Additionally, UHNWIs are attracted to Singapore’s potential for investment, as well as its lifestyle. According to Knight Frank’s City Wealth Index, Singapore ranked 5th globally when considering lifestyle factors and 10th when it came to investments. Notwithstanding, the vibrant start-up scene locally has also given rise to a new wave of UHNWIs.

UHNWI growth from 2019 to 2024

Looking ahead, the growth rate of UHNWIs in South-East Asia is projected to be one of the highest in the world. Out of the top twelve fastest growing UHNWI markets, four come from South-East Asia, with expected growth rates of around 30% or more. One reason for the strong, anticipated growth is the rise of disruptive business models created through technology, and abundant capital. As a gateway city and regional hub, Singapore is primed to benefit from neighbouring growth of UHNWIs as well.

Ranking UHNWI Market 2019-2024 Growth Rate
1 India 73%
2 Egypt 66%
3 Vietnam 64%
4 China 58%
5 Indonesia 57%
6 Tanzania 54%
7 Sweden 47%
8 Romania 42%
9 New Zealand 37%
10 Malaysia 35%
11 United Kingdom 31%
12 = Singapore 29%
12 = Poland 29%

Source: Wealth Report 2020

Ultra-high-net-worth individuals investment strategies nurtures budding start-ups or social enterprises

Ian Loh, Head of Investment and Capital Markets (Land, Building & Collective Sales), Knight Frank Singapore, says, “The projected growth rate of UHNWIs in South-East Asia will increase the number of family offices set up in Singapore, given the attractiveness of the investment schemes available and the robust and transparent legal structure. This is especially so as the government looks towards enhancing Singapore’s competitiveness as a wealth hub.

“Besides investing in new business opportunities to help nurture budding start-ups or social enterprises, these family offices are also likely to seek assets that offer stable yields, such as office properties in the CBD or shophouses.”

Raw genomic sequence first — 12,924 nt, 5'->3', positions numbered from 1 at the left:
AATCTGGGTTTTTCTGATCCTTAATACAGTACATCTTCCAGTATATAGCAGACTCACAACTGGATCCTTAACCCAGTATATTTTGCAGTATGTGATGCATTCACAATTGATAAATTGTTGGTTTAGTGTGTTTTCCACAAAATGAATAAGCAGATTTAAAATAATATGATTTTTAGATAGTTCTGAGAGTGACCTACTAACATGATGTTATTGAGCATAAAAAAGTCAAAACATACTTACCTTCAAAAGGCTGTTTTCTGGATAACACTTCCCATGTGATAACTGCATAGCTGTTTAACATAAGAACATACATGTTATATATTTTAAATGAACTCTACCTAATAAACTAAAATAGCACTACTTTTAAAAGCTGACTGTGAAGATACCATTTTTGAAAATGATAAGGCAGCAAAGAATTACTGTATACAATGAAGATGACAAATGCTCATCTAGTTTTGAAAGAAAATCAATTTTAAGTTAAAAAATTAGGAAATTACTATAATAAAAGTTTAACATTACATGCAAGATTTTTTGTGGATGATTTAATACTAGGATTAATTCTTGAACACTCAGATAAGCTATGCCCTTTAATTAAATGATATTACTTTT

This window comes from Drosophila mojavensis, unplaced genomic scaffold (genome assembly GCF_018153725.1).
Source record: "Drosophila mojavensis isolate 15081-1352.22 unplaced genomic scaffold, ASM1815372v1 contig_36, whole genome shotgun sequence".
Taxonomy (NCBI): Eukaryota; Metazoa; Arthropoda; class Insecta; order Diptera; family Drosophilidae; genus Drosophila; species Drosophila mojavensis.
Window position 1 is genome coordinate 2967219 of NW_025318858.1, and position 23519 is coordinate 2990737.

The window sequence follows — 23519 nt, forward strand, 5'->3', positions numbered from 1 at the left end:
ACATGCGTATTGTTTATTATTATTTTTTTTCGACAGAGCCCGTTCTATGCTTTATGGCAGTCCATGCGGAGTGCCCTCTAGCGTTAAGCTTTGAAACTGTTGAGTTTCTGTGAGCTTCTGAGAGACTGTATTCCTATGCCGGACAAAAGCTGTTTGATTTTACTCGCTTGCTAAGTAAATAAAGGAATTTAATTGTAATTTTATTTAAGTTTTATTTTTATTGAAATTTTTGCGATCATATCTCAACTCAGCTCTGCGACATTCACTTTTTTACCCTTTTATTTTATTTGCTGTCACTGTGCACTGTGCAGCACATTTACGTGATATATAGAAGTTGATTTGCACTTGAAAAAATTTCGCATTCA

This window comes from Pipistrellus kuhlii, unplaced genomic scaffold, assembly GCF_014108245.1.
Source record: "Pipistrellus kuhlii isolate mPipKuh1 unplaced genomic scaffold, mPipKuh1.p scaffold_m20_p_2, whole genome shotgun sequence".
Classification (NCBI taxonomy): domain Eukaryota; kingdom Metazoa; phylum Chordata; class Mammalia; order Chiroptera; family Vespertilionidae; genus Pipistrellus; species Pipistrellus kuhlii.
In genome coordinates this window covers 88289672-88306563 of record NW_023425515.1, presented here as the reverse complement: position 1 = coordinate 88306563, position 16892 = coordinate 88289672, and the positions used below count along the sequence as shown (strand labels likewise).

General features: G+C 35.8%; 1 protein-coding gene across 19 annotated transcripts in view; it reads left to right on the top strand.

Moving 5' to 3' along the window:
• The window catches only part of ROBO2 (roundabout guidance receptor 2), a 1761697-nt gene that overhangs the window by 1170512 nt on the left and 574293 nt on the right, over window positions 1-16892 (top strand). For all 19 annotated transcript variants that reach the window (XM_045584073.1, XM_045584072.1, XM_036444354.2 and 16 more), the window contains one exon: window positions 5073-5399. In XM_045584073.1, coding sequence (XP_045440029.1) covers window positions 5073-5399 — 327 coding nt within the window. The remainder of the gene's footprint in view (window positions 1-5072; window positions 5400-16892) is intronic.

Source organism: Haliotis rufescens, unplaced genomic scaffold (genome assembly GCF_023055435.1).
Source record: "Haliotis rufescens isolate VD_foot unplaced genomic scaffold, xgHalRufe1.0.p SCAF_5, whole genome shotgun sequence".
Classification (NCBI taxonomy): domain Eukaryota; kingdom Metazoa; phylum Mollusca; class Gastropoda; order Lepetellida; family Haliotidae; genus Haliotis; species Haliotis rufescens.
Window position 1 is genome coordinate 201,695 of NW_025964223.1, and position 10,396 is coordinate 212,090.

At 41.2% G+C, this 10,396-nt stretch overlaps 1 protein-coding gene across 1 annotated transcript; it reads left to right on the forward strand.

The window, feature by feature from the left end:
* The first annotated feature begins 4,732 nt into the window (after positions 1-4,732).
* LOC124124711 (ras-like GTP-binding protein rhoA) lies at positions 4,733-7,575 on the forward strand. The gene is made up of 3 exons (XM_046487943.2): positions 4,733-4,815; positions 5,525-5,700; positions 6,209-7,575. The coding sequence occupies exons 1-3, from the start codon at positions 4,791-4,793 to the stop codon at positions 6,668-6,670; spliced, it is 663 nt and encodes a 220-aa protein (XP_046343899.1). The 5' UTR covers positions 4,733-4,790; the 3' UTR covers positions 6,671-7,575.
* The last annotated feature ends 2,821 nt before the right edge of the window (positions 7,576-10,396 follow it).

The Wealth Report 2020 says ultra-high-net-worth individuals investment strategies may offset the effects of the global economic slowdown

Ultra High Net Worth Individuals (UHNWIs) in Singapore are planning to alter their 2020 investing strategies to offset the effects of the global economic slowdown, political upheaval and negative rates, according to The Wealth Report 2020.

In the Attitudes Survey* of 620 wealth advisors managing approximately US$3.3 trillion on behalf of UHNWIs across the globe, 100% of Singaporean respondents indicated that they were actively making changes to their clients’ investing strategies, outstripping the regional average (72%), and the global average (79%).

The year 2019 was a positive year for Singaporean UHNWIs, with 71% stating their wealth had increased, slightly outstripping the regional and global averages. They appear to be more muted about the year ahead, largely due to global political and economic challenges rather than domestic, with 53% expecting their wealth to increase in 2020.

Singaporean ultra-high-net-worth individuals investment strategies will include homes

The Wealth Report 2020 also reveals that about one in four Singaporean UHNWIs will buy a new home in 2020, outstripping the global average of about one in five. The main drivers for purchases are to upgrade their main residence, for their children’s education, or for business purposes. The most popular locations, other than Singapore, are the UK, Australia and US, wealth mangers say.

Wendy Tang, Group Managing Director, Knight Frank Singapore, shares, “Many HNWIs are attracted to Singapore’s safety, world-class infrastructure and education, stable political environment and pro-business government. Prime residential properties in Singapore have continuously proven to be one of the top asset classes for wealth preservation.

“Additionally, Singapore is the third most popular destination for buying homes amongst Asian investors, behind the traditional markets of US and UK. The country registered a 10% growth rate in UHNWI individuals from 2018 to 2019, ranking eighth among the top 10 countries that saw the highest surge in UHNWI numbers.”